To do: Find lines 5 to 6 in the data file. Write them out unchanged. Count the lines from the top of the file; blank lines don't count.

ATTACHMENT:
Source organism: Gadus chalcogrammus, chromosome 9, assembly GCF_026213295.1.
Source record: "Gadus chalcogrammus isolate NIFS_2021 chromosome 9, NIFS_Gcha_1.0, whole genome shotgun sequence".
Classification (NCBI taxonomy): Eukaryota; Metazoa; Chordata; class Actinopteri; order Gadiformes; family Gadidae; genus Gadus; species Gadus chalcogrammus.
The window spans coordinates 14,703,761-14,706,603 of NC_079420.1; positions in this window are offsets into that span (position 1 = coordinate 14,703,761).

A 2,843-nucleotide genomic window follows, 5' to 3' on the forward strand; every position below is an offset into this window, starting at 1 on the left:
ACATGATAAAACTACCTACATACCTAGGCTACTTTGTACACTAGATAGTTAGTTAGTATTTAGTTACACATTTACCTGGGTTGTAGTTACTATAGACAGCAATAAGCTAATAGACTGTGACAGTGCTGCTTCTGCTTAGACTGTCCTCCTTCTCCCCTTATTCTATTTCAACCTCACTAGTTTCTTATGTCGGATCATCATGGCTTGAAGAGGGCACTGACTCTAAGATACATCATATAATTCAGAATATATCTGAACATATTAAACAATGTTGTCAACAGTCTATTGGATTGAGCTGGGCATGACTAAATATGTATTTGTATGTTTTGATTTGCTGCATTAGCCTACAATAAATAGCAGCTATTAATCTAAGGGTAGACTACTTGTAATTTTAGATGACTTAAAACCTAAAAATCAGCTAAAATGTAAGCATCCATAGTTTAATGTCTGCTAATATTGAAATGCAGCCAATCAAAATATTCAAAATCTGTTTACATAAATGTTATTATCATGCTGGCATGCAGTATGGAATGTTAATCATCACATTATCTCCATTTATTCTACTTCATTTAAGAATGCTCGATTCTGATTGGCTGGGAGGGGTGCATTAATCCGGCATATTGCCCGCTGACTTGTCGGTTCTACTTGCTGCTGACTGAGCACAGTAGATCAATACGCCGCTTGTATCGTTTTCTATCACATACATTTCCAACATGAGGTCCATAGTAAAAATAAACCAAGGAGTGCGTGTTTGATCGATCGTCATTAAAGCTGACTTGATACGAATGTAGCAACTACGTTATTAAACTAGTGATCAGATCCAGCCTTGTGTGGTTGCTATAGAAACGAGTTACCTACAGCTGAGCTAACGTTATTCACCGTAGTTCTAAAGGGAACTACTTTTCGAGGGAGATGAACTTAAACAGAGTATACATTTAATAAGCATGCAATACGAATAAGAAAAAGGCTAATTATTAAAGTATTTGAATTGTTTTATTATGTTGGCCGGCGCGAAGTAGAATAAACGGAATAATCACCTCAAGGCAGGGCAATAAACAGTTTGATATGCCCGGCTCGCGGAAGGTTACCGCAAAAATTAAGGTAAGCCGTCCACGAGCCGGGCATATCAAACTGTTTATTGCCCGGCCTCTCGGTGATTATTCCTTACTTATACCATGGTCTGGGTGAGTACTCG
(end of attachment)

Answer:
A 2,843-nucleotide genomic window follows, 5' to 3' on the forward strand; every position below is an offset into this window, starting at 1 on the left:
ACATGATAAAACTACCTACATACCTAGGCTACTTTGTACACTAGATAGTTAGTTAGTATTTAGTTACACATTTACCTGGGTTGTAGTTACTATAGACAGCAATAAGCTAATAGACTGTGACAGTGCTGCTTCTGCTTAGACTGTCCTCCTTCTCCCCTTATTCTATTTCAACCTCACTAGTTTCTTATGTCGGATCATCATGGCTTGAAGAGGGCACTGACTCTAAGATACATCATATAATTCAGAATATATCTGAACATATTAAACAATGTTGTCAACAGTCTATTGGATTGAGCTGGGCATGACTAAATATGTATTTGTATGTTTTGATTTGCTGCATTAGCCTACAATAAATAGCAGCTATTAATCTAAGGGTAGACTACTTGTAATTTTAGATGACTTAAAACCTAAAAATCAGCTAAAATGTAAGCATCCATAGTTTAATGTCTGCTAATATTGAAATGCAGCCAATCAAAATATTCAAAATCTGTTTACATAAATGTTATTATCATGCTGGCATGCAGTATGGAATGTTAATCATCACATTATCTCCATTTATTCTACTTCATTTAAGAATGCTCGATTCTGATTGGCTGGGAGGGGTGCATTAATCCGGCATATTGCCCGCTGACTTGTCGGTTCTACTTGCTGCTGACTGAGCACAGTAGATCAATACGCCGCTTGTATCGTTTTCTATCACATACATTTCCAACATGAGGTCCATAGTAAAAATAAACCAAGGAGTGCGTGTTTGATCGATCGTCATTAAAGCTGACTTGATACGAATGTAGCAACTACGTTATTAAACTAGTGATCAGATCCAGCCTTGTGTGGTTGCTATAGAAACGAGTTACCTACAGCTGAGCTAACGTTATTCACCGTAGTTCTAAAGGGAACTACTTTTCGAGGGAGATGAACTTAAACAGAGTATACATTTAATAAGCATGCAATACGAATAAGAAAAAGGCTAATTATTAAAGTATTTGAATTGTTTTATTATGTTGGCCGGCGCGAAGTAGAATAAACGGAATAATCACCTCAAGGCAGGGCAATAAACAGTTTGATATGCCCGGCTCGCGGAAGGTTACCGCAAAAATTAAGGTAAGCCGTCCACGAGCCGGGCATATCAAACTGTTTATTGCCCGGCCTCTCGGTGATTATTCCTTACTTATACCATGGTCTGGGTGAGTACTCG